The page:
Re: Brand new concept in audit trails

From: Jim March <jmarch_at_prodigy_dot_net>
Date: Wed May 04 2005 - 16:54:28 CDT

Ron Crane wrote:

> On May 4, 2005, at 2:18 PM, Jim March wrote:
>> Ron Crane wrote:
>>> That's a big problem. It's one thing to reduce voting privacy for
>>> everyone, and something else to reduce privacy such that it effects
>>> certain parties or candidates more than others. I think this kills
>>> the carbon-copy scheme, though it still allows for the publication
>>> of precinct totals. The latter is very important, since it permits
>>> public verification of the global tally.
>>> -R
>> No, Ron, it does NOT "kill the carbon copy scheme" or it's variants
>> because the only thing the duplicate paper is doing is ensuring the
>> accuracy and hackproofing of a data type ALREADY declared public
>> record in all 50 states.
>> Let's be clear: in any state, any county, you can ask for and GET the
>> votes cast in any precinct you care to name. That's current law,
>> current procedure.
> Can I get the *ballots* cast in each precinct? Or only the precinct
> totals? If the former, then it would seem that my objection already
> has been overridden.


OK. You HAVE raised an issue here...dunno how important it is.

Right now, I can ask for "all the votes cast per precinct" and get it.
If it's a Diebold county I'll get it regurgitated out of GEMS so I can't
*trust* it, but I'll get it. For now let's assume there's no hacking
going on.

I get a "summary printout" that has lines like:

Precinct: 69 / votes for Bush: 70 / votes for Kerry: 60 /
votes for (each candidate or ballot measure).

What I do NOT get is "this guy who voted for Bush also voted for X and Y
and Z". Or at least...damn, you know...Diebold DOES retain that. Dunno
if it's public. Hang on, I'm gonna call Bev...

OK. She says MOST states will indeed reveal that level of detail ("full
ballot images") if you ask for them specifically. A few states consider
it confidential. California isn't one of these.

So at a minimum we're talking about making this more detailed info more
easily available, but it IS mostly available now and political parties
and professional campaigns troll that data to learn "how to market
themselves". Those are the people you have to watch out for because in
a worst case scenario, those are the guys who decide to limit services
to you as punishment or in extreme cases harass or file false charges or

>> ...Now, if you want to argue for the rights of minor-party-voters and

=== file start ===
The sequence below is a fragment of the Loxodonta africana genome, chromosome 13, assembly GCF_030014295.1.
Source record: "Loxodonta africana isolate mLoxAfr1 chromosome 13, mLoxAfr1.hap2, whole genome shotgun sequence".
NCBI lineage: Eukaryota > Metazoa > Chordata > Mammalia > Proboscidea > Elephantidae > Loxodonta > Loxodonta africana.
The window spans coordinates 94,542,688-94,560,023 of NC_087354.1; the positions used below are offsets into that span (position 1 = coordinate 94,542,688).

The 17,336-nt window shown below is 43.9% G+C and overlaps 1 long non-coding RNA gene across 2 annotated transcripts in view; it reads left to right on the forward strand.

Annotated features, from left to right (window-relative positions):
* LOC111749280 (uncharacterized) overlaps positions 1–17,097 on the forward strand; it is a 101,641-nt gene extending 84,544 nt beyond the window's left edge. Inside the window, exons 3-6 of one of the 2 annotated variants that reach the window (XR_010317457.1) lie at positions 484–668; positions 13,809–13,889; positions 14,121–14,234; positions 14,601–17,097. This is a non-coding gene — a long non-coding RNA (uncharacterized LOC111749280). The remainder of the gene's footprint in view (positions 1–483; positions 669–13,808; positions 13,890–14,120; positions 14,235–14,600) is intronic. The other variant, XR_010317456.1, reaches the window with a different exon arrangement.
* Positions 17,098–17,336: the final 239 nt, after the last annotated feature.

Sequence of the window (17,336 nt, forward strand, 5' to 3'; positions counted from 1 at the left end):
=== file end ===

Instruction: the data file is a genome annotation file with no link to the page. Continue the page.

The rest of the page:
>> get these records sealed nationally, go for it. That's a separate
>> issue. I for one will fight you tooth and nail on that because there
>> would be NO LIMIT WHATSOEVER to vote-hacking by county elections
>> officials.
> Let's think about that. With our system, they could cast a bunch of
> extra votes after the polls close, but not so many as to exceed the
> number of voters in the precinct. Carbons wouldn't catch that. They
> could manipulate the totals after tabulation, and the carbons would
> catch that but you say that ballots are already public record. What
> do the carbons add? What I am misunderstanding?

Well you're missing one aspect of how vote security really works. It's
connected to the volunteer pollworkers. You have four to six or so per
precinct, "ordinary people" - in order to "paper stuff", you have to
have them all be crooked. Not too likely, esp. not across multiple
precincts. At the end of the day these people tally up their precinct's
votes and post the numbers. If somebody tries to stuff more paper in
back at elections HQ, the numbers won't add up.

This can be defeated but with good system design it's damned difficult.
Example: proper audit logs will tell you when each step happened, in
what order even if they screw around with the PC system clock. Proper
login IDs will tell you WHO performed what step so that if a hack is
caught, you catch the perps. Compare and contrast with Diebold:
editable audit logs, no login security - good pollworker paper
procedures carefully compared to machine records might catch electronic
hacking (as happened in Volusia County FL in 2000) but the perps won't
be. So if you're a perp, go ahead and hack, you'll always get away with
it and some hacks won't get noticed.

>> Ron, you need to know more about how elections and election oversight
>> works.
> Thanks. I'm trying to learn.
> -R

Cool. Well you DID raise an interesting issue here and it's one we need
to pay attention to.

Ultimately I think the security issue will outweigh this.

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Received on Tue May 31 23:17:18 2005

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